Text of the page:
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RE: Politics: Strict Guidelines Considered Harmful - some stats

From: Jamie Mackay <Jamie.Mackay@cultureandheritage.govt.nz>
Date: Tue, 19 Dec 2000 09:54:47 +1300
Message-ID: <21E9A6F96222D311882700508B2C47EE298D93@MCA-NT1>
To: "'Charles McCathieNevile'" <charles@w3.org>, Marti <marti@agassa.com>
Cc: w3c-wai-ig@w3.org
Here are some stats for December from a New Zealand history site I manage :

IE - 69.47%
NN - 14.64

Out of the NN users:
83.57% use vers 4x
7.76% use vers 3x

To put this in perspective, out of the 7,603 total visitor sessions for
December, 90 were by people using NN3x browsers.

Out of the IE users:
83.57% use 5x
15.72% use 4x
0.54% use 3x (43 visitor sessions)
0.14% use 2x (28 visitor sessions)

Not sure that this tells people anything other than the numbers still using
vers 3x browsers are very small, I would have thought it was extremely
unlikely that any organisation would still be insisting its employees use
NN3x as an internet browser (perhaps for intranet though).

Personally I always design pages so that the content is obtainable without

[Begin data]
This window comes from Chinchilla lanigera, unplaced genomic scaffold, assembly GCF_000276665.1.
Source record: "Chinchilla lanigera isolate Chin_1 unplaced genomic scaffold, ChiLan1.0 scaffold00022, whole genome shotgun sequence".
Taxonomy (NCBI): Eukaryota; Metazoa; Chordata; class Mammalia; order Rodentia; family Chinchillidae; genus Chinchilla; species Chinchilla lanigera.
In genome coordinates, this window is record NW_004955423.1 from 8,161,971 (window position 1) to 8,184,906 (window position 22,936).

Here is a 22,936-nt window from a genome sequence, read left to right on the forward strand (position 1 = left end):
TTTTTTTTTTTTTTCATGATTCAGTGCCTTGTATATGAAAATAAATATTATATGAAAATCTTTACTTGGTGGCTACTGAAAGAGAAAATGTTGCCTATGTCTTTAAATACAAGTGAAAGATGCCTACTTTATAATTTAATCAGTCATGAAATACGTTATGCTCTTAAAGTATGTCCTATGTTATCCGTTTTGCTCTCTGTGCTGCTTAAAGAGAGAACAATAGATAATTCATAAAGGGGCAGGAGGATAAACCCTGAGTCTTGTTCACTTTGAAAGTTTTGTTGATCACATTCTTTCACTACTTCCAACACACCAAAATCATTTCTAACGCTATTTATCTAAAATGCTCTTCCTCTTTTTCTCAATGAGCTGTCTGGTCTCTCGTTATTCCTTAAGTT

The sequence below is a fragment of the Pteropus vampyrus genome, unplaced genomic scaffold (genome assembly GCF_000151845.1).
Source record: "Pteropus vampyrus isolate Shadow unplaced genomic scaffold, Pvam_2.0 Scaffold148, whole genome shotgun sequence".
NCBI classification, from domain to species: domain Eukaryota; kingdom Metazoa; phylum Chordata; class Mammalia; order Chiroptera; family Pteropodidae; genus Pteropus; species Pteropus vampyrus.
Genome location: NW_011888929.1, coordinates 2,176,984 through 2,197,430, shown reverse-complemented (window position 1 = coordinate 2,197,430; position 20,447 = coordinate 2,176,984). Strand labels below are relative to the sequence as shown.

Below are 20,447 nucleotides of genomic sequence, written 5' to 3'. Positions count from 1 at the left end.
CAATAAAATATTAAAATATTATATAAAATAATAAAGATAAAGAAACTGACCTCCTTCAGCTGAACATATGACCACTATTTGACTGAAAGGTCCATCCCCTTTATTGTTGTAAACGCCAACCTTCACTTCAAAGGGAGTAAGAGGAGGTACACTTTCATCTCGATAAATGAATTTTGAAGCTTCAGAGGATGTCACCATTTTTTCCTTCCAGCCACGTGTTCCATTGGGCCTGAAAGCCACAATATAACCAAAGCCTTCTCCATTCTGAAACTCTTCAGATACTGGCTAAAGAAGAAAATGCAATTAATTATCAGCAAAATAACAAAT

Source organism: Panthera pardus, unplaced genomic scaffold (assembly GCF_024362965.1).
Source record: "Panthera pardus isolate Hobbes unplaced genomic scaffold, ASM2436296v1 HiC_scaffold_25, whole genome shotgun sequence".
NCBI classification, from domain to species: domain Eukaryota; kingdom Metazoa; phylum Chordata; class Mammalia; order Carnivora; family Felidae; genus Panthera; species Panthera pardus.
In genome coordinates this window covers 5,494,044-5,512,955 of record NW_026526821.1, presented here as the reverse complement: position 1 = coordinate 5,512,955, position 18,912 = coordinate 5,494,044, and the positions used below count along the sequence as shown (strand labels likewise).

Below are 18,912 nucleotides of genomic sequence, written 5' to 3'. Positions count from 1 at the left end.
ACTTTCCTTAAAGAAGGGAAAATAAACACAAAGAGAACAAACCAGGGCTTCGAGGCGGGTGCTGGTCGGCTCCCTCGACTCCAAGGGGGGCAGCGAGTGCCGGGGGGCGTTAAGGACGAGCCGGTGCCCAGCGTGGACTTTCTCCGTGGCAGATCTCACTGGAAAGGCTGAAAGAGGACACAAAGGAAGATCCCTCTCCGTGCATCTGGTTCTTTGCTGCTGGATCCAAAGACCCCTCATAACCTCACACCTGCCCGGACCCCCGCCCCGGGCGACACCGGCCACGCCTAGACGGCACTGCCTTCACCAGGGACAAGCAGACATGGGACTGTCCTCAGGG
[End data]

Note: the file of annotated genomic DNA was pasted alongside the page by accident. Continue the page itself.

style sheets, not by defining fonts but simply letting the user's default
font do the work - it might not look quite as pretty but it is all there.
(If they want pretty they are going to be limited in their options with NN3

Jamie Mackay

> -----Original Message-----
> From:	Charles McCathieNevile [SMTP:charles@w3.org]
> Sent:	Tuesday, 19 December 2000 00:02
> To:	Marti
> Cc:	Charles F. Munat; 'Anne Pemberton'; 'Kynn Bartlett';
> w3c-wai-ig@w3.org
> Subject:	Re: Politics:  Strict Guidelines Considered Harmful
> This seems like a more considered and easier to digest message on the
> topic.
> The discussion as I understand it is about a couple of different things.
> There is a technical issue - what is the place of the font element? As I
> see
> it, the use of the font element to enhance backwards compatibility does
> not
> conflict with the use of CSS. The use of font to alone, to provide
> formatting
> effects, is like the use of a style attribute containing CSS, or style
> sheets
> that rely on id attributes to assign styles - it makes it very difficult
> for
> the reader to provide therir own styles in a meaningful manner. If it is
> done
> instead of identifying the semantics available in HTML, this is a double
> loss.
> Should we be supporting netscape 3? Intersting question, and one that was
> raised by Graham Oliver. If a few people have some log data we could find
> out
> whether it is really used much. If we can also find out whether that is
> because people cannot upgrade for some reason, then we will be approaching
> an
> answer. The further question is whether that is related to accessibility,
> or
> is because their systems administratoror purchasing officer prohibits it
> (in
> the latter case, I hope they realise that Netscape 3 was not a free
> product,
> and paid for it...).
> Glossing over the fact that there arre a couple of other very small
> browsers that work the same, let us imagine these scenarios:
> Nobody uses it ever.